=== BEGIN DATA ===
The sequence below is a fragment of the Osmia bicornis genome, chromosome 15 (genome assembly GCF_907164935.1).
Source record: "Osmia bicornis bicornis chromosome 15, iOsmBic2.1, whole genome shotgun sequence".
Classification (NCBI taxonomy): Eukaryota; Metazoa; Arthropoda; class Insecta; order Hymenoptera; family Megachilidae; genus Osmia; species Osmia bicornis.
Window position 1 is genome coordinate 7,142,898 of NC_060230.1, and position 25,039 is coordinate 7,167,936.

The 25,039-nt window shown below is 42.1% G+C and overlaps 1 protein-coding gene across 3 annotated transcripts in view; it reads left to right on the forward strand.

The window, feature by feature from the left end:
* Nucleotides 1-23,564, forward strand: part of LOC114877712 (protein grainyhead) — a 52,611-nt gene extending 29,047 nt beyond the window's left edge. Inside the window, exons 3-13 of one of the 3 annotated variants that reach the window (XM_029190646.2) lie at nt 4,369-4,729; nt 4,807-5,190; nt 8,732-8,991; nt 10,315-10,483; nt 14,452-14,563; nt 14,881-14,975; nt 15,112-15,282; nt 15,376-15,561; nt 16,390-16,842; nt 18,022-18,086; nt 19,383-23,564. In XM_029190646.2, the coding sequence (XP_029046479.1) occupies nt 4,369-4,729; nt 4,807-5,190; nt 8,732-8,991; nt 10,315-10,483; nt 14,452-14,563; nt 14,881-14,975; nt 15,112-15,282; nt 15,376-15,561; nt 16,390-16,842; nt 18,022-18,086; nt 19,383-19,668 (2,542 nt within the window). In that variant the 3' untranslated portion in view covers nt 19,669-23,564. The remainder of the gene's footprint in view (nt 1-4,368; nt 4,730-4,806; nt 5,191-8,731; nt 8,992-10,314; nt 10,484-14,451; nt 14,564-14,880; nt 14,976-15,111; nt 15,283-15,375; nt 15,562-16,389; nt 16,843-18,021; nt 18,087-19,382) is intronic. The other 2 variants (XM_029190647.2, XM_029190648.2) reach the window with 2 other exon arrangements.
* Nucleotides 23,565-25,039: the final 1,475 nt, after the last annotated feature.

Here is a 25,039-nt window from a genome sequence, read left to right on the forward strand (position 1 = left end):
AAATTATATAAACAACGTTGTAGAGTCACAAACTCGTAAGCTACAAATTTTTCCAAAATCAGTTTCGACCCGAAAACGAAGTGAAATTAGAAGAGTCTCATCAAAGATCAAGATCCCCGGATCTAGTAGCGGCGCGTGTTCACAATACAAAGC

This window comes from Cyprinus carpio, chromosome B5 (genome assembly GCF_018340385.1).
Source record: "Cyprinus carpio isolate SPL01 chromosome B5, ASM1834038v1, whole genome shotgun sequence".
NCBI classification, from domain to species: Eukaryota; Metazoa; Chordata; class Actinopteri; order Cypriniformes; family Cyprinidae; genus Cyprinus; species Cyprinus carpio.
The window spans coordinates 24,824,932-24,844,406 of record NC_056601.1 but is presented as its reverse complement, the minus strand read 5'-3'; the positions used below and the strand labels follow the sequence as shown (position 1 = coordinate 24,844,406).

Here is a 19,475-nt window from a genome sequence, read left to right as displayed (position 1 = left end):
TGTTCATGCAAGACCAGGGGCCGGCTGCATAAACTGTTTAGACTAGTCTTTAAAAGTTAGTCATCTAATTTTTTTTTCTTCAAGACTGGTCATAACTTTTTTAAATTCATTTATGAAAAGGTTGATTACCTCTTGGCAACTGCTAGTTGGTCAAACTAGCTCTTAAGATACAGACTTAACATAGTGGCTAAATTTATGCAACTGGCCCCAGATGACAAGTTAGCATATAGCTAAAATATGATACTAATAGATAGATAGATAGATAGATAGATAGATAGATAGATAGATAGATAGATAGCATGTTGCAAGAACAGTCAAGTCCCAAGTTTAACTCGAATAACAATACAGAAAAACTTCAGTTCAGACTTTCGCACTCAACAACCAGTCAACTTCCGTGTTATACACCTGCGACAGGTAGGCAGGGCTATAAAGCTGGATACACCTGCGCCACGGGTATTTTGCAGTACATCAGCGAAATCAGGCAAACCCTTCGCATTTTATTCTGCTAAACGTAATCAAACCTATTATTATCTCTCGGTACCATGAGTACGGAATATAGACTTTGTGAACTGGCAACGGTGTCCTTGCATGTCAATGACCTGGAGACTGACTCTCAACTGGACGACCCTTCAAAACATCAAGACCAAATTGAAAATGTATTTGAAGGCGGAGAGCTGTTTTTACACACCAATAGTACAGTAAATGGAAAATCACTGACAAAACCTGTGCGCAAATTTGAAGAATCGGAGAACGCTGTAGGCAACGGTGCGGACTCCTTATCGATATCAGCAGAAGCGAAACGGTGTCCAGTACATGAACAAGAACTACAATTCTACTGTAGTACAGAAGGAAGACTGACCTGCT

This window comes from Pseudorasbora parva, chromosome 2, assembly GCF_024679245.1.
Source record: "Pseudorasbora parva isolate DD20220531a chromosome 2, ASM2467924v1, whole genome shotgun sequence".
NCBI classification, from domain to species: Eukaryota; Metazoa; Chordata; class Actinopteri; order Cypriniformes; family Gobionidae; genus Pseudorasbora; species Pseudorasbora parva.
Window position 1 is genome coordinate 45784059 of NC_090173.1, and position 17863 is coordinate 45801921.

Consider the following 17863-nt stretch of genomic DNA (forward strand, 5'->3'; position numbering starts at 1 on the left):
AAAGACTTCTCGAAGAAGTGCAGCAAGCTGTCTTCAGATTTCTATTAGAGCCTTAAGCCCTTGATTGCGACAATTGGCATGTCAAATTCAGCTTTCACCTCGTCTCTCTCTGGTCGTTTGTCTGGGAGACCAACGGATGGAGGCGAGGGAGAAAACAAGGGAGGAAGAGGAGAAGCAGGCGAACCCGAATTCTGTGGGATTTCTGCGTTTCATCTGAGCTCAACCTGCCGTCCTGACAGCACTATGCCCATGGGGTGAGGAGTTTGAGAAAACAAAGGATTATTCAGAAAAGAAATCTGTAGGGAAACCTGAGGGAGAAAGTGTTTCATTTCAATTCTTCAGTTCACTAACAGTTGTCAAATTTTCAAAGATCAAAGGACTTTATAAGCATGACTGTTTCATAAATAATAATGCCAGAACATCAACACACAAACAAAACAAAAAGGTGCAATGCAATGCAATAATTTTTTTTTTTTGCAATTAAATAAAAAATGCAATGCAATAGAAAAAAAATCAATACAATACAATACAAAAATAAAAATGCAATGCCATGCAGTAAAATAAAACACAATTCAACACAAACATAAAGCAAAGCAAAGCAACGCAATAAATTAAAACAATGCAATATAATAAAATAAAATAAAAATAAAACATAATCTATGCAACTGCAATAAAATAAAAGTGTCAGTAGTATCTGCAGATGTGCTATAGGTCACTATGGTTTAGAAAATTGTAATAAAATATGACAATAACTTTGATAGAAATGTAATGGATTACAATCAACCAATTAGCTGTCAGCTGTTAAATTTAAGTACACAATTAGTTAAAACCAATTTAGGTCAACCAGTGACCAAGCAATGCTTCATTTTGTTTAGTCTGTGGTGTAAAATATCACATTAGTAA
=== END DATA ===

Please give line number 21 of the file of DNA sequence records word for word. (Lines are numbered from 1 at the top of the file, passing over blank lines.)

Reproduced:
Consider the following 17863-nt stretch of genomic DNA (forward strand, 5'->3'; position numbering starts at 1 on the left):